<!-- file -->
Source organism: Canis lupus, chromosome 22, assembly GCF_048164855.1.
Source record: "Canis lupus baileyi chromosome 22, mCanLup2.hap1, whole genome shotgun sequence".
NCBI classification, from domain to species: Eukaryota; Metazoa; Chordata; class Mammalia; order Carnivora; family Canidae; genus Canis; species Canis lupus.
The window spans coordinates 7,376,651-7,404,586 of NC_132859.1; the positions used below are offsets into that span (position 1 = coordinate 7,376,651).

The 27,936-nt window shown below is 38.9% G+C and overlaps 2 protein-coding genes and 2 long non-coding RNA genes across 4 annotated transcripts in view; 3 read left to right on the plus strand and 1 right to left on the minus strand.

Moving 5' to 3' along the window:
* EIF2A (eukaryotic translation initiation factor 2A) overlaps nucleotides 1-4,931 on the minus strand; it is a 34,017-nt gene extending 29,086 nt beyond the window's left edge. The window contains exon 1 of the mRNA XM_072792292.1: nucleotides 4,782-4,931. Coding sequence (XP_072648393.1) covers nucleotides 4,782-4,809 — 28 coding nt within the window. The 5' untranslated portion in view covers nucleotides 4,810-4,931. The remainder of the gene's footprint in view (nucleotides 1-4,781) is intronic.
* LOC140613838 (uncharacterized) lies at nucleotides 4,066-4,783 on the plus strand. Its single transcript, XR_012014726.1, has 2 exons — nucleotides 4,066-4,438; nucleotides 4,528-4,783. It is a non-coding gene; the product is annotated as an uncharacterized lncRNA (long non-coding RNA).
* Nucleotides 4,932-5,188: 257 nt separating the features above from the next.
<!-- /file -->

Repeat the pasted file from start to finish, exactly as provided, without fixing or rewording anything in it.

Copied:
Source organism: Canis lupus, chromosome 22, assembly GCF_048164855.1.
Source record: "Canis lupus baileyi chromosome 22, mCanLup2.hap1, whole genome shotgun sequence".
NCBI classification, from domain to species: Eukaryota; Metazoa; Chordata; class Mammalia; order Carnivora; family Canidae; genus Canis; species Canis lupus.
The window spans coordinates 7,376,651-7,404,586 of NC_132859.1; the positions used below are offsets into that span (position 1 = coordinate 7,376,651).

The 27,936-nt window shown below is 38.9% G+C and overlaps 2 protein-coding genes and 2 long non-coding RNA genes across 4 annotated transcripts in view; 3 read left to right on the plus strand and 1 right to left on the minus strand.

Moving 5' to 3' along the window:
* EIF2A (eukaryotic translation initiation factor 2A) overlaps nucleotides 1-4,931 on the minus strand; it is a 34,017-nt gene extending 29,086 nt beyond the window's left edge. The window contains exon 1 of the mRNA XM_072792292.1: nucleotides 4,782-4,931. Coding sequence (XP_072648393.1) covers nucleotides 4,782-4,809 — 28 coding nt within the window. The 5' untranslated portion in view covers nucleotides 4,810-4,931. The remainder of the gene's footprint in view (nucleotides 1-4,781) is intronic.
* LOC140613838 (uncharacterized) lies at nucleotides 4,066-4,783 on the plus strand. Its single transcript, XR_012014726.1, has 2 exons — nucleotides 4,066-4,438; nucleotides 4,528-4,783. It is a non-coding gene; the product is annotated as an uncharacterized lncRNA (long non-coding RNA).
* Nucleotides 4,932-5,188: 257 nt separating the features above from the next.